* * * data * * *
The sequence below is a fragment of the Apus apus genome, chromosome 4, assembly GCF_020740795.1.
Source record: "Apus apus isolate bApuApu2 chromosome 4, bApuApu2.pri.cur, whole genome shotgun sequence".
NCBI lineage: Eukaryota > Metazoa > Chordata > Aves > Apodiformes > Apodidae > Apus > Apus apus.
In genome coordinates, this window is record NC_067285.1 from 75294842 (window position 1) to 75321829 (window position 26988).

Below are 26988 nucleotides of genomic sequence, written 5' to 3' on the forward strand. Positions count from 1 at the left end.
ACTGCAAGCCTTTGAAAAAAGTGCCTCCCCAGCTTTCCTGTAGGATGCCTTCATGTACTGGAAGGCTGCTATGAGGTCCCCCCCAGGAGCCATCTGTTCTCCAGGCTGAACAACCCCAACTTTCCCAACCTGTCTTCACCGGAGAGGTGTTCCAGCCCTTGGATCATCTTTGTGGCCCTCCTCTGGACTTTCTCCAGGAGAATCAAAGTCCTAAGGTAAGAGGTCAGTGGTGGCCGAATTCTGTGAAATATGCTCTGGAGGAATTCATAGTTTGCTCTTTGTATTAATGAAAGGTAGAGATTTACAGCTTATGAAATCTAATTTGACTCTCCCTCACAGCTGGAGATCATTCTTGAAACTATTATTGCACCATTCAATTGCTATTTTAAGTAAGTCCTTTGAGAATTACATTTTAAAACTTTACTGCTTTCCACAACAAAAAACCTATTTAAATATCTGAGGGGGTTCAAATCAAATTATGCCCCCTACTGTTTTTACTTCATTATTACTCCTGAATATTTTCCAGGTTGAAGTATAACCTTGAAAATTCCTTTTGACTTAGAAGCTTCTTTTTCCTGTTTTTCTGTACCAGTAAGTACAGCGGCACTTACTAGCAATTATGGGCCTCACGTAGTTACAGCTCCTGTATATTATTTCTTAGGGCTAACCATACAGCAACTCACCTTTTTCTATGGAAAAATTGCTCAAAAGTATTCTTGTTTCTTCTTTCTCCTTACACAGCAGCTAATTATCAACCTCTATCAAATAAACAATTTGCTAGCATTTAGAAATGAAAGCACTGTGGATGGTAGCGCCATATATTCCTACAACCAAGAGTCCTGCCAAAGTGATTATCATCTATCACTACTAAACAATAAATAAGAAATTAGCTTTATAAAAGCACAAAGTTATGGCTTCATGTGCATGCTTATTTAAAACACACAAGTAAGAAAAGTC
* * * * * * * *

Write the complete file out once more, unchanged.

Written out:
The sequence below is a fragment of the Apus apus genome, chromosome 4, assembly GCF_020740795.1.
Source record: "Apus apus isolate bApuApu2 chromosome 4, bApuApu2.pri.cur, whole genome shotgun sequence".
NCBI lineage: Eukaryota > Metazoa > Chordata > Aves > Apodiformes > Apodidae > Apus > Apus apus.
In genome coordinates, this window is record NC_067285.1 from 75294842 (window position 1) to 75321829 (window position 26988).

Below are 26988 nucleotides of genomic sequence, written 5' to 3' on the forward strand. Positions count from 1 at the left end.
ACTGCAAGCCTTTGAAAAAAGTGCCTCCCCAGCTTTCCTGTAGGATGCCTTCATGTACTGGAAGGCTGCTATGAGGTCCCCCCCAGGAGCCATCTGTTCTCCAGGCTGAACAACCCCAACTTTCCCAACCTGTCTTCACCGGAGAGGTGTTCCAGCCCTTGGATCATCTTTGTGGCCCTCCTCTGGACTTTCTCCAGGAGAATCAAAGTCCTAAGGTAAGAGGTCAGTGGTGGCCGAATTCTGTGAAATATGCTCTGGAGGAATTCATAGTTTGCTCTTTGTATTAATGAAAGGTAGAGATTTACAGCTTATGAAATCTAATTTGACTCTCCCTCACAGCTGGAGATCATTCTTGAAACTATTATTGCACCATTCAATTGCTATTTTAAGTAAGTCCTTTGAGAATTACATTTTAAAACTTTACTGCTTTCCACAACAAAAAACCTATTTAAATATCTGAGGGGGTTCAAATCAAATTATGCCCCCTACTGTTTTTACTTCATTATTACTCCTGAATATTTTCCAGGTTGAAGTATAACCTTGAAAATTCCTTTTGACTTAGAAGCTTCTTTTTCCTGTTTTTCTGTACCAGTAAGTACAGCGGCACTTACTAGCAATTATGGGCCTCACGTAGTTACAGCTCCTGTATATTATTTCTTAGGGCTAACCATACAGCAACTCACCTTTTTCTATGGAAAAATTGCTCAAAAGTATTCTTGTTTCTTCTTTCTCCTTACACAGCAGCTAATTATCAACCTCTATCAAATAAACAATTTGCTAGCATTTAGAAATGAAAGCACTGTGGATGGTAGCGCCATATATTCCTACAACCAAGAGTCCTGCCAAAGTGATTATCATCTATCACTACTAAACAATAAATAAGAAATTAGCTTTATAAAAGCACAAAGTTATGGCTTCATGTGCATGCTTATTTAAAACACACAAGTAAGAAAAGTC